FTC seems to value its relationship with the UKCC over any perceived
duty to serve the American public. David Saunders, chief executive
of the UKCC, said in a statement that Dr. Oldale's tenure at the
FTC "will bring longer-term benefits for us and further strengthen
our relationship with the FTC." Yet it's unclear how Americans benefit
from that relationship. The UKCC is a the democratically elected
agent of the British people. Like the FTC, it is an unelected bureaucracy
with only nominal ties to the elected constitutional government.
of inter-bureaucratic relationships only widen the chasm between
the public and the government, because they foster the creation
of networks that transcend any attempt at constitutional limits.
The FTC understands this. That explains not only Dr. Oldale's appointment,
but the Commission's creation and leadership of the International
Competition Network, a UN-type organization composed of unelected
antitrust regulators from around the world. The ICN is yet another
forum where the FTC can meet with its foreign counterparts away
from prying eyes their most recent meeting was in the Netherlands
and coordinate policies that directly inhibit the rights and liberties
of American citizens.
this is not first and foremost a "one world order" scheme for its
own sake. The international antitrust community is ultimately a
cartel designed to advance the private economic interests of its
participants. Dr. Oldale is a perfect example; a person who has
moved between government and private "consulting," where her value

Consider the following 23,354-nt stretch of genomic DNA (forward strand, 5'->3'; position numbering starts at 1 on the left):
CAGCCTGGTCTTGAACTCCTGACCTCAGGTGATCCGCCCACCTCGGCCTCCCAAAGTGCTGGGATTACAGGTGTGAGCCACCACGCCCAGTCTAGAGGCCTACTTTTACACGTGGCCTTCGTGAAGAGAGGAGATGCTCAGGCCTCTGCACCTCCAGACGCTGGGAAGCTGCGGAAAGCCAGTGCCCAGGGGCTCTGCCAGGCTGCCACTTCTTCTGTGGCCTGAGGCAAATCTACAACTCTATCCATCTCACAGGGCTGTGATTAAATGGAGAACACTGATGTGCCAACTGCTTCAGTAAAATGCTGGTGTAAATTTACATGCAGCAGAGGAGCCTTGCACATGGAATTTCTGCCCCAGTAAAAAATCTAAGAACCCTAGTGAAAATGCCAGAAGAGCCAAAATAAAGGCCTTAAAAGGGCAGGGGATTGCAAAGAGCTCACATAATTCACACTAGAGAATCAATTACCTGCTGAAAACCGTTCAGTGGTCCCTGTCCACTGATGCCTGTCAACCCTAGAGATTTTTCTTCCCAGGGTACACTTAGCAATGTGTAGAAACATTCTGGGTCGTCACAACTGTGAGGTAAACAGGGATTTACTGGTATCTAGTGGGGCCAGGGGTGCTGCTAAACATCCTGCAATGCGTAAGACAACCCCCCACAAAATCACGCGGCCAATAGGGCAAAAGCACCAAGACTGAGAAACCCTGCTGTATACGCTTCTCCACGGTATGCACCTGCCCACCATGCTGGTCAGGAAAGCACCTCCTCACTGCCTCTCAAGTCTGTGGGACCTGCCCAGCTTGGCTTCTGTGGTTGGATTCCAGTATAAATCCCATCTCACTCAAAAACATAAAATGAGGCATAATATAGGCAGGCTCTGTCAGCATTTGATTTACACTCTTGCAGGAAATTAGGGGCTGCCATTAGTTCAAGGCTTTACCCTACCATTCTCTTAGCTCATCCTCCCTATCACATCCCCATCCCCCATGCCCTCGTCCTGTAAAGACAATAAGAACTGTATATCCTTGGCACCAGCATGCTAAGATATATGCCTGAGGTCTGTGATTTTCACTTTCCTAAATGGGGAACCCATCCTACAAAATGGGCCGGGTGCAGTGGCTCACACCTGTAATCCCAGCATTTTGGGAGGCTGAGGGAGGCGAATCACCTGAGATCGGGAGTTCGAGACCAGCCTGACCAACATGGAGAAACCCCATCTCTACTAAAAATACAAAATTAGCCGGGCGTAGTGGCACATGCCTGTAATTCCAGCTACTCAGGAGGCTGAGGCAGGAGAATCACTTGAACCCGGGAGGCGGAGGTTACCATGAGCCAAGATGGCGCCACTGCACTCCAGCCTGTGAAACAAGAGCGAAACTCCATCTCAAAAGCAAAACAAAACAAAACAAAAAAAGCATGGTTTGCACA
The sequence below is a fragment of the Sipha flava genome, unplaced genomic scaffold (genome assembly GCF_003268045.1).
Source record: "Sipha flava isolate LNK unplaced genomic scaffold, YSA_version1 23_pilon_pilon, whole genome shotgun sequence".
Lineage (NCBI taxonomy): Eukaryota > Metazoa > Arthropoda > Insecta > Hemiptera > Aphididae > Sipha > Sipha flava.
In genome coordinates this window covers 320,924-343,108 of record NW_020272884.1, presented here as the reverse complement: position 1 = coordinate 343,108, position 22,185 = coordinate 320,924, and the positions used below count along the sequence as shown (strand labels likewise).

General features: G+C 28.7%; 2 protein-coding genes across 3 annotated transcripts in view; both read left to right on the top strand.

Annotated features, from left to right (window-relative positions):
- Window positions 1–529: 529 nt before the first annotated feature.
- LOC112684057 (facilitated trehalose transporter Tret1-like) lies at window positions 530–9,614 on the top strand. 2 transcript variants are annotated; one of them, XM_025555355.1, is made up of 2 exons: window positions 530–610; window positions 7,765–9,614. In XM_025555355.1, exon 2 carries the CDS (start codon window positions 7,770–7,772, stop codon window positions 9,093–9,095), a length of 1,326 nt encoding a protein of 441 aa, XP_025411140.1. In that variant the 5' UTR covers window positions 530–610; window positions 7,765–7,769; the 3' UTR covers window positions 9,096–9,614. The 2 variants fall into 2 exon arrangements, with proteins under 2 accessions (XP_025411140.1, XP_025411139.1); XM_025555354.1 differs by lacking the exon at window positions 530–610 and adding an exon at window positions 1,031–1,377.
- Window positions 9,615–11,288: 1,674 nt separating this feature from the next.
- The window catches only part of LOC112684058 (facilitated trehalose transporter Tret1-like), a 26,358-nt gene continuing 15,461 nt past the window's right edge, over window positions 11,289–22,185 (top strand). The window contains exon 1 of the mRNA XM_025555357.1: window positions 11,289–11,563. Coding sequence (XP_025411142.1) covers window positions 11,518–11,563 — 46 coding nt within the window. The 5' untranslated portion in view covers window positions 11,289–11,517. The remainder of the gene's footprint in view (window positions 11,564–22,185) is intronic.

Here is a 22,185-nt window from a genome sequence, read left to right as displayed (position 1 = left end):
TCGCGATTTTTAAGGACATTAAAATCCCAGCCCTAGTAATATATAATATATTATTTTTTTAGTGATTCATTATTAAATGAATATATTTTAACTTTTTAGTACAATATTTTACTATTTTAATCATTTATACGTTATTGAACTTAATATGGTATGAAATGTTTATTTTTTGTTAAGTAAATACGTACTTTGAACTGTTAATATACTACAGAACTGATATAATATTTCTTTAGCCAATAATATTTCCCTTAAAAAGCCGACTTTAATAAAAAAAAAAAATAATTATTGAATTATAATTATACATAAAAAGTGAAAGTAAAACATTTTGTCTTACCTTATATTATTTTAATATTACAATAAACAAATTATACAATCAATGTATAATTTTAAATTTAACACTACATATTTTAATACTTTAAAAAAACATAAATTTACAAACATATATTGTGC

increases as she becomes more and more connected to the key antitrust
decision-makers around the world.
of Economics attracts dozens of economists in the first place by
offering a credential that makes the holder more valuable to future
academic and corporate employers. For instance, Dr. Oldale's predecessor
as deputy director, Howard Shelanski, has made a career of going
through the revolving door of academia and government, serving stints
at the FTC, FCC, and the White House in between professorships at
Berkeley and Georgetown. Other academics have taken temporary leave
from their grueling teaching duties to serve temporary assignments
"secondments," as the British call it at the FTC
as "scholars-in-residence" or staff economists. As one lawyer told
me, the Bureau of Economics is really the FTC's own private think-tank.
Except that it's forcibly funded by taxpayers who are largely kept
in the dark about the group's actual work.
of academic economists at the FTC does not improve the agency's
work in any sense; it merely furthers the state's corruption of
academia. When would-be scholars know the best way to advance their
careers is by currying favor with the lawyer-politicians who run
the antitrust agencies, they will adjust their research and temper
their criticisms accordingly. The public, and their elected representatives,
are in turn less eager to challenge agency decisions supported by
the "empirical" evidence that these economists provide. And in the
end, if the FTC doesn't get the results it wants, it can simply
go out and hire new economists of, if necessary, import
them from a foreign country.
Oliva [send him mail] is
director of the National
Antitrust Hall of Fame.
© 2011 by LewRockwell.com. Permission to reprint in whole or in